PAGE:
Following is a guest post by our entomologist in residence Daisy Tainton about one of the most enigmatic vernacular saints we encountered in Mexico: the lavishly eyelashed Santo Niño Doctor!
Oh Santo Niño Doctor!
Right my wrongs and
Forgive my sins.
This is the prayer on the back of a pamphlet about St. Dr. Baby that I found in a church in Zacatecas, Mexico.
As I write this, it has not been long since my statuette of Santo Niño Doctor flung himself from a low bookshelf in my bedroom and shattered. Was he sick of me? Was he full of my sins and wrongs, such that I no longer need him? Or should I not have put him in the bedroom, considering his youth and purity level?
During the Morbid Anatomy field trip to Mexico in 2014 for Day of the Dead, many of us noticed and were captivated by an unusual demi-saint in the pantheon. Occasionally nestled among the more typical Jesus and Virgin statues, there was a child with dark hair and wide eyes, usually seated on a particular chair with three rays of light radiating from his head, a cushion under his feet, and a Doctor's white coat.
Juarez Market in Monterey yielded a lovely molded plastic statuette of Doctor Baby, or SDB, with lovely false eyelashes and a wide, caring expression. A man with a buzz cut and tattoos all the way up to his eyeballs sold him to me, after extricating him with incredulity from a case crowded with likenesses of the Virgin, Jesus Malverde and Santa Muerte(the latter two especially beloved by the criminal and marginalized elements to which this market evidently catered). Lots of neck tattoos and thick accents in these parts. An older woman with a bag of bundled herbs asked if my friend and I were scared to be there, but I believe we made it clear that nothing seemed threatening below the surface. She demanded to know why we liked Santa Muerte, and said this saint is bad. SDB on the other hand was a saint she could get behind. She nodded her approval of my little statue.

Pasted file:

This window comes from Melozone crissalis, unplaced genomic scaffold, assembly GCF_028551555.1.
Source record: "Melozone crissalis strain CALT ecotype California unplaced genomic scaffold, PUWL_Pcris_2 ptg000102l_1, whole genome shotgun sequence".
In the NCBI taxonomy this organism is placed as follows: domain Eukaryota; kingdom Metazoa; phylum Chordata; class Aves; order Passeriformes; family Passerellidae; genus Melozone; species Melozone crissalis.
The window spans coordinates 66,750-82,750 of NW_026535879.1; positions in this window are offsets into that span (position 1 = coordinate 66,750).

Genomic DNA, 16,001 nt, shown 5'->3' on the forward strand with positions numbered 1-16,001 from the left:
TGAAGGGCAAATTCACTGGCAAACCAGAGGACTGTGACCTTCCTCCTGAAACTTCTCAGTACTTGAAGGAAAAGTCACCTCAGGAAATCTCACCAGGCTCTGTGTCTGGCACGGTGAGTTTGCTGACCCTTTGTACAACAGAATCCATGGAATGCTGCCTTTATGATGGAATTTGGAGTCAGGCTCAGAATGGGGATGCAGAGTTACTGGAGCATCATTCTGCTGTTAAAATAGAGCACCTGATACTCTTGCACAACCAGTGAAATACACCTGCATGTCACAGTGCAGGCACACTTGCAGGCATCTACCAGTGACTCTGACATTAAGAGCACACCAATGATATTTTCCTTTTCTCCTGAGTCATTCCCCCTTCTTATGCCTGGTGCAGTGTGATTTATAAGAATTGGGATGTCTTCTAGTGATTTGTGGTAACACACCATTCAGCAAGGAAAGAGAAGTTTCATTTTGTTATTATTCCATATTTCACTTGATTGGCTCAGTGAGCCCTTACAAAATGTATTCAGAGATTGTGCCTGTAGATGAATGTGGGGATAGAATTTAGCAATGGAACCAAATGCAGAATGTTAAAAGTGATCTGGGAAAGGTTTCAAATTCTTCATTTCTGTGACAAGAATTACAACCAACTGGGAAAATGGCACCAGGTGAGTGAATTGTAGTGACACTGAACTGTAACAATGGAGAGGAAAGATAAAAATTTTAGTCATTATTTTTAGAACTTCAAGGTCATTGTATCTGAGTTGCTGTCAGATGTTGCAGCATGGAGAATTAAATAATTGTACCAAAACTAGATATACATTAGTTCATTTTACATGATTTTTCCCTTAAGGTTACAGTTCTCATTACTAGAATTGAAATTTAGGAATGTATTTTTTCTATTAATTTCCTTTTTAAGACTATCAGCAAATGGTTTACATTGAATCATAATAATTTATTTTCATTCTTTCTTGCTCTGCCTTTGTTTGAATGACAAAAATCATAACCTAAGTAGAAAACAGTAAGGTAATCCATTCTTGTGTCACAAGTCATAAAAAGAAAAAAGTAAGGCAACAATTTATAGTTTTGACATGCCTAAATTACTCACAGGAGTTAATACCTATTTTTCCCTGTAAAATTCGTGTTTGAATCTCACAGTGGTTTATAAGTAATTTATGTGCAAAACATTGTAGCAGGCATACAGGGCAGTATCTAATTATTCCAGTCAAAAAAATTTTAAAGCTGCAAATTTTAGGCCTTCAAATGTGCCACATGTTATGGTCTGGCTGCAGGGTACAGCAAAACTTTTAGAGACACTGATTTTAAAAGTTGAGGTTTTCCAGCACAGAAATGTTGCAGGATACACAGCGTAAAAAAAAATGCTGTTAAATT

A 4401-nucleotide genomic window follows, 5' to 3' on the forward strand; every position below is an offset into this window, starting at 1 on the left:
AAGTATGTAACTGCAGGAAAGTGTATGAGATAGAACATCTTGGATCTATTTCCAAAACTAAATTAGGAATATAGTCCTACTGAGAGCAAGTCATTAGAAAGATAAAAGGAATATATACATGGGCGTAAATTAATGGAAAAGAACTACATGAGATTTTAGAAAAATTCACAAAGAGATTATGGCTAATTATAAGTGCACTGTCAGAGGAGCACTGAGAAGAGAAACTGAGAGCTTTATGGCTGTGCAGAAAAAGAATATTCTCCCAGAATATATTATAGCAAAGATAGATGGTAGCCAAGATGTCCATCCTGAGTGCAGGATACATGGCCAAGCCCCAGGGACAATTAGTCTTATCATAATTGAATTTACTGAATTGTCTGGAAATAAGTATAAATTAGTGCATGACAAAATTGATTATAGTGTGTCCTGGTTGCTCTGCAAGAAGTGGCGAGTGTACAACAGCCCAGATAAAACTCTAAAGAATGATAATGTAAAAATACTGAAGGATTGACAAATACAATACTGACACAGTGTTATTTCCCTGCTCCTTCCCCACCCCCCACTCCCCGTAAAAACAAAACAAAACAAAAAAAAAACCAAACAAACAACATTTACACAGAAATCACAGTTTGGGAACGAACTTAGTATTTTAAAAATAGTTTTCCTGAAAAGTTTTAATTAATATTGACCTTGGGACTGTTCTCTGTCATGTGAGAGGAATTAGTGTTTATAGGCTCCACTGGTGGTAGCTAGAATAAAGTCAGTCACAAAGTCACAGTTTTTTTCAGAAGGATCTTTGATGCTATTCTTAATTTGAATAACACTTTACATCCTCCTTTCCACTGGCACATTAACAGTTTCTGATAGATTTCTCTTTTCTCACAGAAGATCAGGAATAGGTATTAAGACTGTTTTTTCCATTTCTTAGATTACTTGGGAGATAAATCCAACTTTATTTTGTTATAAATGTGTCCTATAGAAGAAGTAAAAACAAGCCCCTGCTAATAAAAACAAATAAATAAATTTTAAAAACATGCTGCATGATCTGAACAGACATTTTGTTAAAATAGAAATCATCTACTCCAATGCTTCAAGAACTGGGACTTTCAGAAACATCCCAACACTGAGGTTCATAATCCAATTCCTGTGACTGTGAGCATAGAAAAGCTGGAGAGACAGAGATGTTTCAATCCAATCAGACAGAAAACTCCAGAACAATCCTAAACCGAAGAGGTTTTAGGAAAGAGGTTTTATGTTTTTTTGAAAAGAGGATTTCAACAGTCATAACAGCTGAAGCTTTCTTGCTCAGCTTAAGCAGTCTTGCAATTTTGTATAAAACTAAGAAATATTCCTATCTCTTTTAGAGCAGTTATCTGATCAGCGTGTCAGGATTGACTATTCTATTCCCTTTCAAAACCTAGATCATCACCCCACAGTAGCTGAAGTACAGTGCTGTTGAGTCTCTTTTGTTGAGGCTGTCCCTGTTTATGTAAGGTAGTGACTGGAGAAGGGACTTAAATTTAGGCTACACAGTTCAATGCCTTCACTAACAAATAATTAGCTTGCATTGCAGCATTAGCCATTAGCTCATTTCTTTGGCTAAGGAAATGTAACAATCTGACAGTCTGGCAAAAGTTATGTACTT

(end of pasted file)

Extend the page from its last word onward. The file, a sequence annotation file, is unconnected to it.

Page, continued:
Santos of this sort, smacking of idolatry, have a long tradition in Mexican Catholicism. This spritely saint is actually an alternate Jesus, as he began as a statue of the holy infant that was taken by a nun to a hospital and eventually, in mascot-like fashion, dressed as a child-doctor. The baby Jesus, robed in white hospital garments and accessorized with a stethoscope and black doctor's bag, became a separate entity known as SDB. The infirm, their relatives and loved ones pray to him for health and swore that he provided results. Eventually a cult-like following sprang up, with a yearly procession and celebration in his honor.
- Cover of Santo Niño Doctor prayer book
- Santo Niño Doctor statuette in Mexico
- Santo Niño Doctor statuette belonging in author's home
- Santo Niño Doctor statuette in Mexico City
- Santo Niño Doctor earrings made by the author